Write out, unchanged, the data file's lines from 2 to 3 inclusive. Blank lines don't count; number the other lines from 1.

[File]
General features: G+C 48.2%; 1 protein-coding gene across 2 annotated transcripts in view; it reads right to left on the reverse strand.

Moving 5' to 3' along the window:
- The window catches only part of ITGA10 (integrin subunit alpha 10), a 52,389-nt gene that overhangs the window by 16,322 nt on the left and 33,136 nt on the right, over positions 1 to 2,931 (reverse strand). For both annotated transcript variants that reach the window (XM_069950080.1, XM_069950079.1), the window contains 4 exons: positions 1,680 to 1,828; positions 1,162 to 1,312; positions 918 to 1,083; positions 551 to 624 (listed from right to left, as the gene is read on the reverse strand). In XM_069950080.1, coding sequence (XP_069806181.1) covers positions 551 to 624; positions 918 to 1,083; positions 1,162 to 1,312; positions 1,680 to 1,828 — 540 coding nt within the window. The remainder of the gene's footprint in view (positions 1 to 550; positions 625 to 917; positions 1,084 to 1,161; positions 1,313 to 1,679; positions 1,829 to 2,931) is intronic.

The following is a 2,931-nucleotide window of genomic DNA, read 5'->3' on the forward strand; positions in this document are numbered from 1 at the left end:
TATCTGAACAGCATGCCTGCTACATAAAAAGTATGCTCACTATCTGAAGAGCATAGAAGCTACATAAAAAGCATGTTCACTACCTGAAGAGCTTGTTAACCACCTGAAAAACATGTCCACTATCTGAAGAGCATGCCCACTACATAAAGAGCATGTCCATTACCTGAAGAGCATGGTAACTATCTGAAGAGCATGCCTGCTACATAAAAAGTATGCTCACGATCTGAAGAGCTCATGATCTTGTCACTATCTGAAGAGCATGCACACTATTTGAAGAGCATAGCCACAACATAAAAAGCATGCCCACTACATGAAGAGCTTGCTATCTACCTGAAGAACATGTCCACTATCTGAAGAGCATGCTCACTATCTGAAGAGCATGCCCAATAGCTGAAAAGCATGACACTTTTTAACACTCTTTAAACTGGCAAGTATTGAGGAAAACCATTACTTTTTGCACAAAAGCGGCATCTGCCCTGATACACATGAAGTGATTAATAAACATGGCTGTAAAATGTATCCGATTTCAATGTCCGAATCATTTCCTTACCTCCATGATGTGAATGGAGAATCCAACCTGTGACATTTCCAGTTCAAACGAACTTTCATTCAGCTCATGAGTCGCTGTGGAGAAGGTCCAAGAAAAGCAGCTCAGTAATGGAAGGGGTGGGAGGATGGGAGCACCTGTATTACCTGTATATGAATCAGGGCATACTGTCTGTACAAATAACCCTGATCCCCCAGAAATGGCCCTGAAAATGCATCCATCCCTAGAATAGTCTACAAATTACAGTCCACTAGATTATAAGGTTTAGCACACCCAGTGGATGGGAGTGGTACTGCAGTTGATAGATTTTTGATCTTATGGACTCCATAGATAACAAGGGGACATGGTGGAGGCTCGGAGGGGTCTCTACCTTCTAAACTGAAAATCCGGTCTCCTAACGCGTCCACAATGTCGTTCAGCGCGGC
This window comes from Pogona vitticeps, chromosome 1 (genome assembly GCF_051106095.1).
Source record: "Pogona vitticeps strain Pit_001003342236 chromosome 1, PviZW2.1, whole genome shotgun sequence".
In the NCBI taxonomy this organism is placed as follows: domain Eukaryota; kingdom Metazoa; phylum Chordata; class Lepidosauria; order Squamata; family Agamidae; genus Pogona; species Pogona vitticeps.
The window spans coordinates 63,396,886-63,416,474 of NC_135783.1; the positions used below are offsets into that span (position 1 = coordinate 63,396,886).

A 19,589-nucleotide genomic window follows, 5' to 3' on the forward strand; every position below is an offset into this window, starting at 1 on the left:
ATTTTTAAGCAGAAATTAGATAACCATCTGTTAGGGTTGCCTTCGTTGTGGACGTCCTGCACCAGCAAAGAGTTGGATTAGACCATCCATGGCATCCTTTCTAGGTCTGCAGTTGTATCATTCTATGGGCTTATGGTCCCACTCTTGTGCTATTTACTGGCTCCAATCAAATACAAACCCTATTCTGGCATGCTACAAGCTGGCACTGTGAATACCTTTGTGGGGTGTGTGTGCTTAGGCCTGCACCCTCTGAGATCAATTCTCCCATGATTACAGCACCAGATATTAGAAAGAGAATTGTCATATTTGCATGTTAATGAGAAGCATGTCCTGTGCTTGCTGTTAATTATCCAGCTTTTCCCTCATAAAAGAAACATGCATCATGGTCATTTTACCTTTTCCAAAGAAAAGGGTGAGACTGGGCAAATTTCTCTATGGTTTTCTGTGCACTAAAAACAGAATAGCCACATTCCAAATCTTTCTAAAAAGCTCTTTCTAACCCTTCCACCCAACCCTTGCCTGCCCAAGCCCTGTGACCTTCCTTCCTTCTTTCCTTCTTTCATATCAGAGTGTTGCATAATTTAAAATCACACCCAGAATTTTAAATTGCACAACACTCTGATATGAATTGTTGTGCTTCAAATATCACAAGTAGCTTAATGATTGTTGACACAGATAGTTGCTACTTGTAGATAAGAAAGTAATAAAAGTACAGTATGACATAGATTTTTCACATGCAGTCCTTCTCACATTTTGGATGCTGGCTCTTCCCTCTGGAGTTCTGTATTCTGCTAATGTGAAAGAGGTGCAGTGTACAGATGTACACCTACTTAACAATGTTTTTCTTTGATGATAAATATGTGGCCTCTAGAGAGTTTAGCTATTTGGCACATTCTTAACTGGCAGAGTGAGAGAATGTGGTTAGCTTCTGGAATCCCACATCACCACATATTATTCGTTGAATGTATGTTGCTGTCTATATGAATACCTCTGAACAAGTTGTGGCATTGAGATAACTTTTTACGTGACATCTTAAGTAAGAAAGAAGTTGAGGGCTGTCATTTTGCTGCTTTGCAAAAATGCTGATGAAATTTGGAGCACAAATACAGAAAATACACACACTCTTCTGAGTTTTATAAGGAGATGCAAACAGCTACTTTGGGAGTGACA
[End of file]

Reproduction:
Moving 5' to 3' along the window:
- The window catches only part of ITGA10 (integrin subunit alpha 10), a 52,389-nt gene that overhangs the window by 16,322 nt on the left and 33,136 nt on the right, over positions 1 to 2,931 (reverse strand). For both annotated transcript variants that reach the window (XM_069950080.1, XM_069950079.1), the window contains 4 exons: positions 1,680 to 1,828; positions 1,162 to 1,312; positions 918 to 1,083; positions 551 to 624 (listed from right to left, as the gene is read on the reverse strand). In XM_069950080.1, coding sequence (XP_069806181.1) covers positions 551 to 624; positions 918 to 1,083; positions 1,162 to 1,312; positions 1,680 to 1,828 — 540 coding nt within the window. The remainder of the gene's footprint in view (positions 1 to 550; positions 625 to 917; positions 1,084 to 1,161; positions 1,313 to 1,679; positions 1,829 to 2,931) is intronic.